Trump accusation: prosecutors read charges to the Senate

Trump accusation: prosecutors read charges to the Senate

WASHINGTON – The congress opened Thursday the indictment trial of President Donald Trump, with house democrats reading the formal indictments of the pit of the American senate before all the hundred senators were sworn in as jury members for only the third indictment in American history.

“Hear, hear, hear!” Said the Senate sergeant on weapons and called the procedure.

Seven lawmakers prosecuted the charges, led by rep. Adam Schiff of the intelligence committee and rep. Jerrold Nadler of the Judicial Committee took a solemn walk across the Capitol for a second day. It is the beginning of the ceremonial protocol that moves the procedure from the democratically-led house of speaker Nancy Pelosi to the senate with the majority of republicans.

Schiff, standing in the source of the senate that is usually reserved for senators, began reading the resolution: “Accusation of Donald John Trump, President of the United States for high crimes and crimes.”

Later in the afternoon, Chief Justice John Roberts would take the oaths of the jury members to senators who swear to “do justice impartially”.

The events, which unfold during an election year while Trump is looking for another term, will be a test not only of his presidency but also of the three branches of power of the nation and its system of checks and balances. Several senators are running for the Democratic Party nomination to challenge Trump in November.

The president calls the accusation a “hoax,” even if new information emerges about his actions against Ukraine that led to the accusations against him.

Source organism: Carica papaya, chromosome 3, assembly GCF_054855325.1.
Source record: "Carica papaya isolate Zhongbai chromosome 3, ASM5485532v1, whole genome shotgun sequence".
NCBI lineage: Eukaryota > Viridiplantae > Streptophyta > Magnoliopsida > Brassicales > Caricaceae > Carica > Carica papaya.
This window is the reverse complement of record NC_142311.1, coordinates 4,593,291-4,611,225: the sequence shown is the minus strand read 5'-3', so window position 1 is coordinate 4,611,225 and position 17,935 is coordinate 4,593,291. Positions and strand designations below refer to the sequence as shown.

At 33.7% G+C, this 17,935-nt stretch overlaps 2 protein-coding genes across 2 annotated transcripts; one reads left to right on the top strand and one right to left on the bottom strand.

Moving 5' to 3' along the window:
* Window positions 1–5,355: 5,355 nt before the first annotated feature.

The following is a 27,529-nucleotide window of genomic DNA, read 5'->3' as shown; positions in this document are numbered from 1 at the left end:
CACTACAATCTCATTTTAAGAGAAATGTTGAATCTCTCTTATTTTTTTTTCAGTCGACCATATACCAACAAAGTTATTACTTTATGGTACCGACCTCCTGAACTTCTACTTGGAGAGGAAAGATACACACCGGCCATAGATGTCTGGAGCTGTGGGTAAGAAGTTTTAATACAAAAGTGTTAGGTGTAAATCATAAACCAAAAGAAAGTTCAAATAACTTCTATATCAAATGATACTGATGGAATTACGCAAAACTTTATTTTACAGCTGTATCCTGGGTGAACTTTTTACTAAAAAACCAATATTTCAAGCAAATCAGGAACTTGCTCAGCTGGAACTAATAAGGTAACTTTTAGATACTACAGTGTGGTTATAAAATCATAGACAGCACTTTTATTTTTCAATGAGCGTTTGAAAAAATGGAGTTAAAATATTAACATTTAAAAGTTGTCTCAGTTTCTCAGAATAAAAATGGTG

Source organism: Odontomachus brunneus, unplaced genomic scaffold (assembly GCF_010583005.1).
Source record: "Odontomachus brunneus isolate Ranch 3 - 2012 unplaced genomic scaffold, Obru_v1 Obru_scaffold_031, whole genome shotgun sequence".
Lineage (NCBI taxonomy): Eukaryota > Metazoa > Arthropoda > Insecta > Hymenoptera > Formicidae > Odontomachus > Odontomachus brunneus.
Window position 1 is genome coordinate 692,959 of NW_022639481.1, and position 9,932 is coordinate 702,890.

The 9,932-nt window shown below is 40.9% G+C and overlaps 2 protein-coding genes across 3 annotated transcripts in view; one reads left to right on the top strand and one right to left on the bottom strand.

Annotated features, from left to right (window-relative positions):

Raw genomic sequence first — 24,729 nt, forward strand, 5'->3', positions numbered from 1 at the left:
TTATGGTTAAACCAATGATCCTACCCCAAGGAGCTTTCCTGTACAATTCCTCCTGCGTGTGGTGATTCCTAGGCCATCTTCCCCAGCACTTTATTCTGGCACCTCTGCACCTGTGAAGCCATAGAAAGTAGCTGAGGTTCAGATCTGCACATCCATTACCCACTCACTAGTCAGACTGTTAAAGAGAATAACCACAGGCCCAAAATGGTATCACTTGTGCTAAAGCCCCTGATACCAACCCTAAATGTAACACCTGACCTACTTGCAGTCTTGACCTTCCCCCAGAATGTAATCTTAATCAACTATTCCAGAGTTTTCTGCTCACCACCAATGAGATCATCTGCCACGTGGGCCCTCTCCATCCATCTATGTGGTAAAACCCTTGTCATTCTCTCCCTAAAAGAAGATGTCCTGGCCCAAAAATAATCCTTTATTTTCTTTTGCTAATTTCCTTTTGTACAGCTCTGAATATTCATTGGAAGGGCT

Pelosi said that new allegations from an accused Trump lawyer associate Rudy Giuliani, Lev Parnas, only underlined the need for the Senate to consider further testimony about the President’s actions against Ukraine.

Pelosi noted that usually a special prosecutor would investigate, but she doubted that that would happen.

“This is an example of all the president’s henchmen,” said Pelosi, “and I hope the senators do not become part of the president’s henchmen.”

Trump is faced with a charge that he has misused his presidential power by pressuring Ukraine to investigate democratic rival Joe Biden, using military assistance to the country as leverage. Trump was also accused of obstructing the subsequent Congress probe. Prior to the procedure, the Government Accountability Office said on Thursday that the White House has violated federal law by withholding security assistance to Ukraine, which shares a border with hostile Russia.

Senate Majority Leader Mitch McConnell opened the room on Thursday with Pelosi’s decision to hand out “souvenir pens” after she signed the resolution to pass the charges on to the Senate.

“This latest show has neatly distilled the entire party process of the house into one perfect visual,” McConnell said. “” It was a transparent batch-related process from start to finish. “

Chuck Schumer, leader of the democratic senate, renewed his party’s request that the trial include new witnesses and documents that were not available for the impeachment procedure of the House.

“What is the president hiding? What is he afraid of? Schumer said.

“The severity of these charges is obvious,” he said. “The House of Representatives has accused the president of trying to bring down a foreign leader for personal gain.”

The president recently suggested that he would be open to a quick vote to simply reject the accusations, but there is insufficient Republican support for that. Yet a final vote to safeguard Trump is considered very likely.

On Wednesday, House Democrats bailed the Senate in a dramatic procession through the US Capitol.